Poland, Hungary and Czech Republic broke EU law by failing to accept refugees

The Court of Justice of the European Union (CJEU) says in its ruling that these countries had failed to accept their share of 120,000 asylum seekers who had arrived in Italy and Greece, under a relocation programme agreed by the European Council in 2015.

It also finds Poland and the Czech Republic guilty of failing to fulfil their obligations under an earlier Council decision with regard to 40,000 migrants.

The European Council — composed largely of national government leaders and heads of state — adopted their decisions in September 2015 at a time when more than a million migrants had arrived in Europe, most fleeing war in Syria and Iraq.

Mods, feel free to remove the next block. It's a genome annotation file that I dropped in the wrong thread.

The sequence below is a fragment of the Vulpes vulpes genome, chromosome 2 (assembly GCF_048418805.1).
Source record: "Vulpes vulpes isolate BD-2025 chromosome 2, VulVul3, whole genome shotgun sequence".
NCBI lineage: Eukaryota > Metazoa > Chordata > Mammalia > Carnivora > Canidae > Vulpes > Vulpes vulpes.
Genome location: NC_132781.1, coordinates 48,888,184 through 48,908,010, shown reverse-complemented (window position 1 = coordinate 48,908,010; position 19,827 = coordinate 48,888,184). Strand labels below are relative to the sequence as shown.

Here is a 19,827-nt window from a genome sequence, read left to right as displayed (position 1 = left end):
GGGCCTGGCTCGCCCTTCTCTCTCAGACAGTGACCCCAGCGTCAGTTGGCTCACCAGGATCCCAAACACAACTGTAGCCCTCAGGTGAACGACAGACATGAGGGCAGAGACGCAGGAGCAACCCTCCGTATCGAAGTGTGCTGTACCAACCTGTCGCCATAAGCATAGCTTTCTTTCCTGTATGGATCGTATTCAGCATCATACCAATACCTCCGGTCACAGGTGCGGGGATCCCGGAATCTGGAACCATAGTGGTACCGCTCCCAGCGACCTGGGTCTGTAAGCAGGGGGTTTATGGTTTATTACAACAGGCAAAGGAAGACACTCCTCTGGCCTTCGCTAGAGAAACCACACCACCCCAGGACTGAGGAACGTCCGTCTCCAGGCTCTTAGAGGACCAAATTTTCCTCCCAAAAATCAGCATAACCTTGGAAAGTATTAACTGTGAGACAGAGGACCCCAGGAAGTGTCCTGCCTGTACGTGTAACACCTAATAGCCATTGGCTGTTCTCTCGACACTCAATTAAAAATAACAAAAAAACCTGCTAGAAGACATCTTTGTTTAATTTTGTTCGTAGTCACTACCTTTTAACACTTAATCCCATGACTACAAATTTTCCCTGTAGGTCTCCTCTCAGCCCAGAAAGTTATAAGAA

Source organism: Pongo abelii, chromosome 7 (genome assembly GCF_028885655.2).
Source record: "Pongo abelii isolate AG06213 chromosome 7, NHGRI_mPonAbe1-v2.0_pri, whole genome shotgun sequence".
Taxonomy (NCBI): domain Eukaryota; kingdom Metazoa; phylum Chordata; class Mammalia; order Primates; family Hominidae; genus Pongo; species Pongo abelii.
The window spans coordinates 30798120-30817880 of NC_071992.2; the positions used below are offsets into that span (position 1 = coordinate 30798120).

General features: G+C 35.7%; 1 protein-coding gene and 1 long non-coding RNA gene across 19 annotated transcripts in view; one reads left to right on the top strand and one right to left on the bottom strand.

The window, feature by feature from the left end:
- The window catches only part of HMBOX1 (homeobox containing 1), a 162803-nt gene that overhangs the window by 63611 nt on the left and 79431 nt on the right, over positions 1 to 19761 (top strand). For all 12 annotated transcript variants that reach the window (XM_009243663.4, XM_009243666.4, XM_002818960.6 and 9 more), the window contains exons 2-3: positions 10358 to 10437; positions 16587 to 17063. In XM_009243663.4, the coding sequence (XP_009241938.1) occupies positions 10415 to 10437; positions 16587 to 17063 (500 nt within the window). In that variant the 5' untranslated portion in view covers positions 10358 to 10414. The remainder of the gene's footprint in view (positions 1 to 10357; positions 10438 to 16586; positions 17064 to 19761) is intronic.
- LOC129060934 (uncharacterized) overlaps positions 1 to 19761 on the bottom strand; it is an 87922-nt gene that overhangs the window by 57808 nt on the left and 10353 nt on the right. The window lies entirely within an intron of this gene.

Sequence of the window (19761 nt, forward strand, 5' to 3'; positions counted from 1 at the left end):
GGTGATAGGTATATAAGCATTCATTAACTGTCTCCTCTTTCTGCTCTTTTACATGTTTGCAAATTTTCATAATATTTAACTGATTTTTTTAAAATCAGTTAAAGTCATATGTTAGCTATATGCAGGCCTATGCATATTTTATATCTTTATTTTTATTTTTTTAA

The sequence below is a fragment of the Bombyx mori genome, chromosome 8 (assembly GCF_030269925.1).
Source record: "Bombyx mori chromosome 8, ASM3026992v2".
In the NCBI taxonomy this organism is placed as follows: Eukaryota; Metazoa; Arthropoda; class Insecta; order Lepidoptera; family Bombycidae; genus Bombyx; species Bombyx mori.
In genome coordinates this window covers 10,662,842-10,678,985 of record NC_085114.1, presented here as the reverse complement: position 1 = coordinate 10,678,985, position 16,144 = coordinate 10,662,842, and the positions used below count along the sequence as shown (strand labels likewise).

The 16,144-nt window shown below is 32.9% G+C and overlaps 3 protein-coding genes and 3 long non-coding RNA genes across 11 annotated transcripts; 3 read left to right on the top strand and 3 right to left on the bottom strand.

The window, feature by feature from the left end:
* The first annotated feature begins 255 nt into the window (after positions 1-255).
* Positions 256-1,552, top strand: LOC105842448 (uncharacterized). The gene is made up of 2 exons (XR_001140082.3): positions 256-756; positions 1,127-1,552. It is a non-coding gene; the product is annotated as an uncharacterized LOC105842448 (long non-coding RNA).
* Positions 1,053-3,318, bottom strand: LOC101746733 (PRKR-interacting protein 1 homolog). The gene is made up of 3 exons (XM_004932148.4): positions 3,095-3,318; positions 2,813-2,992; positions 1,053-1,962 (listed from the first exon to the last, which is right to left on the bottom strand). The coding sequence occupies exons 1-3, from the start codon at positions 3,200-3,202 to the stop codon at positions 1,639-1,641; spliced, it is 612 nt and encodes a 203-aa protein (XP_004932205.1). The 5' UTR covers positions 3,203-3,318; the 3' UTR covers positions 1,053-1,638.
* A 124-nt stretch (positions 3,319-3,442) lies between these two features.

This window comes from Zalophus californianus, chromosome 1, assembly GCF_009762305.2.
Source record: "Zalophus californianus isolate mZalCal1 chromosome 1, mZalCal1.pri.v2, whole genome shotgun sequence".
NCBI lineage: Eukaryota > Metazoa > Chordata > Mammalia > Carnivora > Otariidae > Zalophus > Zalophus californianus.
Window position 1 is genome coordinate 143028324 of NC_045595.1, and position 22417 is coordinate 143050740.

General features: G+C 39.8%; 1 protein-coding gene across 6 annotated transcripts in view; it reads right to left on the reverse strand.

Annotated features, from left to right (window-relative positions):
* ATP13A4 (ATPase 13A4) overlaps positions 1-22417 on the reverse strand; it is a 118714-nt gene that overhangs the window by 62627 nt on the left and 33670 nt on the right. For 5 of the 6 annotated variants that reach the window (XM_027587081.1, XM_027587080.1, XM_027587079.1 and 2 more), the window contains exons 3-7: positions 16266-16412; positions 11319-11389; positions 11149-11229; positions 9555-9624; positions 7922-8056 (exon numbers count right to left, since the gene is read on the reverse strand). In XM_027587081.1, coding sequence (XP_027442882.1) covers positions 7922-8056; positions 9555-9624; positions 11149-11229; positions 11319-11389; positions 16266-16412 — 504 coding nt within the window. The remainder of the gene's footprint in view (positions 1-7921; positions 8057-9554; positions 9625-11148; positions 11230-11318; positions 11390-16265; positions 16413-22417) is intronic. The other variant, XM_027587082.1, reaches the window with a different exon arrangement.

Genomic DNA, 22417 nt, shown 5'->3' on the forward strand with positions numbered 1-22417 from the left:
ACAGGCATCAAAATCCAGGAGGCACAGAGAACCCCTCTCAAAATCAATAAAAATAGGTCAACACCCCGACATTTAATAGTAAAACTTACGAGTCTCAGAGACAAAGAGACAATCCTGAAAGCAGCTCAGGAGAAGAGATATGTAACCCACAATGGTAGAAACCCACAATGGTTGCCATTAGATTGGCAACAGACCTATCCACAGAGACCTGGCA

The CJEU says that Poland and the Czech Republic initially agreed to accept 100 and 50 migrants respectively, but failed to do so in practice: the Czechs took in only 12, while Poland and Hungary accepted none.

Polish Prime Minister Mateusz Morawiecki said in an interview in 2018, that his government opposed the EU’s mandatory relocation scheme for migrants, arguing that Poland still struggling with the decision of having accepted thousands of refugees from Ukraine.